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Government and Politics


Liberal Ohio think tank says tax breaks have benefited the rich and corporate
Policy Matters says the poor's taxes have actually gone up since 2005
by WKSU's STATEHOUSE CORRESPONDENT JO INGLES


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Jo Ingles
 
Policy Matters Ohio says that Ohio's current tax policies benefit the rich over the poor.
Courtesy of Policy Matters Ohio
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Ohio lawmakers began income tax cuts back in 2005 and they have continued to cut those same taxes even in recent years. But sales taxes have increased.

A liberal leaning think tank has taken a look at how the tax shifts since 2005 have affected Ohioans. Zach Schiller of Policy Matters explains the tax changes have had a disproportionately positive effect on wealthier Ohioans.

LISTEN: SCHILLER ON TAXES

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“When you look at the major tax changes over that time period, the top 1 percent of people, the most affluent Ohioans, got a tax cut that amounts to about $20,000 a year while the people on the bottom three-fifths, taken as a group, saw an increase," Schiller says.

Schiller says people on the other side would say the people on the bottom did not see an increase because they've gotten tax credits and other incentives during that time. But he says when Policy Matters looked at the data, it did not add up.

Who benefitted?
"[Our analysis] includes for example, the tax credit that was passed under (Gov.) Bob Taft in 2005 as well as the more recent institution of an earned income tax credit and what you find is that while those certainly did reduce taxes for lower income Ohioans, the fact is that low income people pay most of their state and local taxes in state, excise and property taxes," Schiller says.

"We have a progressive income tax, so when you cut the income tax across the board, most of it goes to affluent people, and it doesn’t do a whole lot for people who don’t make much. In fact, there is a modest cut in income taxes even for the lowest income Ohioans but it is more than overwhelmed by the other tax changes like the increase in the sales tax.”

The elimination of Ohio’s corporate franchise tax mostly helped the rich, Schiller says.

"The corporate franchise tax was the name for [Ohio's] corporate income tax," Schiller says. "We are now one of six states in the country that does not have a corporate income tax. The corporate income tax was paid more by affluent people so when you cut it, you are helping to reduce their taxes.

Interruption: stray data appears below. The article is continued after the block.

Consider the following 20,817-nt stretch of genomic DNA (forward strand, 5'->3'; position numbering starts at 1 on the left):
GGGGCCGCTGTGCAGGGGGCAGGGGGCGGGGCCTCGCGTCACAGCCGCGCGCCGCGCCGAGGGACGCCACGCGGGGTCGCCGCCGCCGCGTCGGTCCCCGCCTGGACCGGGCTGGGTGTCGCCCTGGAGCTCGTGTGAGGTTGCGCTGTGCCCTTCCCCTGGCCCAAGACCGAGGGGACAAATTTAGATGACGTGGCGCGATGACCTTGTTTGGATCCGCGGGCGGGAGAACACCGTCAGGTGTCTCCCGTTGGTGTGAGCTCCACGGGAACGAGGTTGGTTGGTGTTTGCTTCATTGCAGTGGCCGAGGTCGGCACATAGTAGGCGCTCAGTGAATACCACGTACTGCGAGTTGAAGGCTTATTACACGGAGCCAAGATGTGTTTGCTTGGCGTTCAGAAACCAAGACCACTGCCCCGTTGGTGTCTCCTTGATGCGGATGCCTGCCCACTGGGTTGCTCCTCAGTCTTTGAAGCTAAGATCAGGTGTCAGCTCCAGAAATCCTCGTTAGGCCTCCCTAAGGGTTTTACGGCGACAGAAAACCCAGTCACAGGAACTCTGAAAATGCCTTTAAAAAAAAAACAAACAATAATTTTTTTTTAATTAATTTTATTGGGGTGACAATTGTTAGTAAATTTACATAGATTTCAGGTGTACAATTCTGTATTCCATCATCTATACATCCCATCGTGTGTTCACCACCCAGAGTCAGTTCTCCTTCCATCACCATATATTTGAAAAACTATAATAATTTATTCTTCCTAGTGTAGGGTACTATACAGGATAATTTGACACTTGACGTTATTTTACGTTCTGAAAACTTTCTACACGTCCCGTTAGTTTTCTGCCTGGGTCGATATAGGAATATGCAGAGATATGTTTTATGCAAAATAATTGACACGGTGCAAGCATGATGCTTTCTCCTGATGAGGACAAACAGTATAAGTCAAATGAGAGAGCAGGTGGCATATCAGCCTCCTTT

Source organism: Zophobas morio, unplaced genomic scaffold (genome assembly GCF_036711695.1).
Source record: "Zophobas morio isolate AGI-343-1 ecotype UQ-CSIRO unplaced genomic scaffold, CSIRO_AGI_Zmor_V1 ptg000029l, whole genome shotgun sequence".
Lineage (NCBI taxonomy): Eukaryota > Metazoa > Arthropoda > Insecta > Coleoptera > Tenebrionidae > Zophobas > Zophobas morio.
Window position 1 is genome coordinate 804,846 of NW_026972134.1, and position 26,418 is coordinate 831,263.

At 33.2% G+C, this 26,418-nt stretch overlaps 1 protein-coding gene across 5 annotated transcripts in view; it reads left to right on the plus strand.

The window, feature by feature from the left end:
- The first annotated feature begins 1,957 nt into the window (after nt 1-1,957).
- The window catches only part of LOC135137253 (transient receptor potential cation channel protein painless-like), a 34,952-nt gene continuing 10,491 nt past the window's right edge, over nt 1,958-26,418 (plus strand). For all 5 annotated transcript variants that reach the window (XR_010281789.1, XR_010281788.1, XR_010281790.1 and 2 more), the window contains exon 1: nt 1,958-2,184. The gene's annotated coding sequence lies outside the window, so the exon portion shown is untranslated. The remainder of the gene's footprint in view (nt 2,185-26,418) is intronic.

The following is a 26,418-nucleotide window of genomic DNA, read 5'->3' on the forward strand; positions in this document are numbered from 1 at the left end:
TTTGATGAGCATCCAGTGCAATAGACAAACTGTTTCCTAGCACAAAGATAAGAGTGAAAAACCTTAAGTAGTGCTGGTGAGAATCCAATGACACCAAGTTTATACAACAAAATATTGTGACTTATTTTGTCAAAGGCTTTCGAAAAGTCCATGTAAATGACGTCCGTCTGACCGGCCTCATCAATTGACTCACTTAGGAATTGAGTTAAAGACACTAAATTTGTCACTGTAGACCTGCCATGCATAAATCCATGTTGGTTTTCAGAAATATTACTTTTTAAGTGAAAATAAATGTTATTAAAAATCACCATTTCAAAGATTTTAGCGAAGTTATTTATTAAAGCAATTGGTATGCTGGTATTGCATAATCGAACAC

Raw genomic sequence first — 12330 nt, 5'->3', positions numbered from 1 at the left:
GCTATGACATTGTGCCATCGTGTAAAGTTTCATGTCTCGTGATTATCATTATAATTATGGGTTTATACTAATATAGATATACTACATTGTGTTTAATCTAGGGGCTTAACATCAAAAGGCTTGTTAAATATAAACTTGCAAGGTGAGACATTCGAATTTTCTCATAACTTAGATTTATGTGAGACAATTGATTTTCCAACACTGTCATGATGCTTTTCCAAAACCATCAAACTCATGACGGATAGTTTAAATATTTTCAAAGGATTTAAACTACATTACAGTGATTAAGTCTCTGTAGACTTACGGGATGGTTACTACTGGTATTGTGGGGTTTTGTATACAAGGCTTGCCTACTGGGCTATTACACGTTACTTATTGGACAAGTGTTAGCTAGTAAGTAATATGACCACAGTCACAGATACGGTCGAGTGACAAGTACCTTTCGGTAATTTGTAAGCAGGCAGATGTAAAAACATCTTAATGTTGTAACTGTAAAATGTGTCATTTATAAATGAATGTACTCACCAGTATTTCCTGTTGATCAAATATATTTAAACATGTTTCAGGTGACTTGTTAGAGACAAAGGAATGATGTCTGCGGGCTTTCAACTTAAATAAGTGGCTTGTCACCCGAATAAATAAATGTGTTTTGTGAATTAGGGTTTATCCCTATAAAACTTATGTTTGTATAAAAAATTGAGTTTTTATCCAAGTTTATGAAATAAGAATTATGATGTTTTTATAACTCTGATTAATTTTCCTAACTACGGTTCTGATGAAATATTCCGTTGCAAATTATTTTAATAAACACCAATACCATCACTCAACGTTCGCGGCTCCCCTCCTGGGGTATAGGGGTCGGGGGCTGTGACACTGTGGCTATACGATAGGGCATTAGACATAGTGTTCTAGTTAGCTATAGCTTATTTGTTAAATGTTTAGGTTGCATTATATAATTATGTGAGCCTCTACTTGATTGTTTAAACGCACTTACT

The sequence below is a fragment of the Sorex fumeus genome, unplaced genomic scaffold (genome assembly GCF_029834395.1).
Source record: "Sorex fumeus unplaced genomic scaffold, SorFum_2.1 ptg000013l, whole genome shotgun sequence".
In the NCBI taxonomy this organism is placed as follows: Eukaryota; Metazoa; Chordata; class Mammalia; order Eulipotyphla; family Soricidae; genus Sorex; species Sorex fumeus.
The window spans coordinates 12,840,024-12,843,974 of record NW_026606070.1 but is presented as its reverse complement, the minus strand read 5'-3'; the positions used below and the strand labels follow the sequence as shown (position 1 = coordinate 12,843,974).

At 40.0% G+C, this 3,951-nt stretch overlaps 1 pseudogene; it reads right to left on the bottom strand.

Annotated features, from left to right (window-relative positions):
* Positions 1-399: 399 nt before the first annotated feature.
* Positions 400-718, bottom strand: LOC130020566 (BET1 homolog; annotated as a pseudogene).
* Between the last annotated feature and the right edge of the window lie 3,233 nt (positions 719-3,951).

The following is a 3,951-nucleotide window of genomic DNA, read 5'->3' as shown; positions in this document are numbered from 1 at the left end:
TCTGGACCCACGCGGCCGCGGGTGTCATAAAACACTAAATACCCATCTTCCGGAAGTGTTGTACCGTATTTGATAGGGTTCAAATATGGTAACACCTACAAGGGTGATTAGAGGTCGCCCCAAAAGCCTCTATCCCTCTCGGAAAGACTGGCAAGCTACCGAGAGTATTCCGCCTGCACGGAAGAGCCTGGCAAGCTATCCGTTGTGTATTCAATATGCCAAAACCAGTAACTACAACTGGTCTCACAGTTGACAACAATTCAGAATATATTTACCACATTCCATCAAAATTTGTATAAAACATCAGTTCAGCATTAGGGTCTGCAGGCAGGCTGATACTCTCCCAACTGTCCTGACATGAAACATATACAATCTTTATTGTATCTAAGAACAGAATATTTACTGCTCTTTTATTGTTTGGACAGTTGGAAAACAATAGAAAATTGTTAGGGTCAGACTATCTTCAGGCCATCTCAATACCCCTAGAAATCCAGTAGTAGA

"But in the end, what we did is cut taxes pretty significantly. All of these things together wound up being a $3 billion a year tax cut and people on the bottom end, as a group, did not do so well."

So did Ohio get more jobs?
The theory behind cutting these taxes was that it would entice more businesses to come to Ohio and that would create more jobs. Schiller says that is not happening.

"Between June 2005 and just last month, Ohio lost a total of 126,000 jobs or 2.3 percent of the total," Schiller says. "During that time period, the country as a whole gained more than 5 million jobs or 3.8 percent. So here, over that time period, Ohio actually saw a loss and over the most recent year, we have also seen comparatively small job growth in Ohio. So I don’t think you can make a convincing case that the tax cuts have allowed Ohio to out perform the country.”

Most Ohio lawmakers who support the tax reform say they realize Ohio is not out of the woods yet but they believe those policies need more time to work. 

In a recent statement, Gov. Kasich’s spokeswoman, Connie Wehrkamp, said the jobs-friendly policies championed by Kasich are working, evidenced by the fact that Ohioans have created 250,000 private sector jobs since he took office after losing 350,000 under the previous administration.

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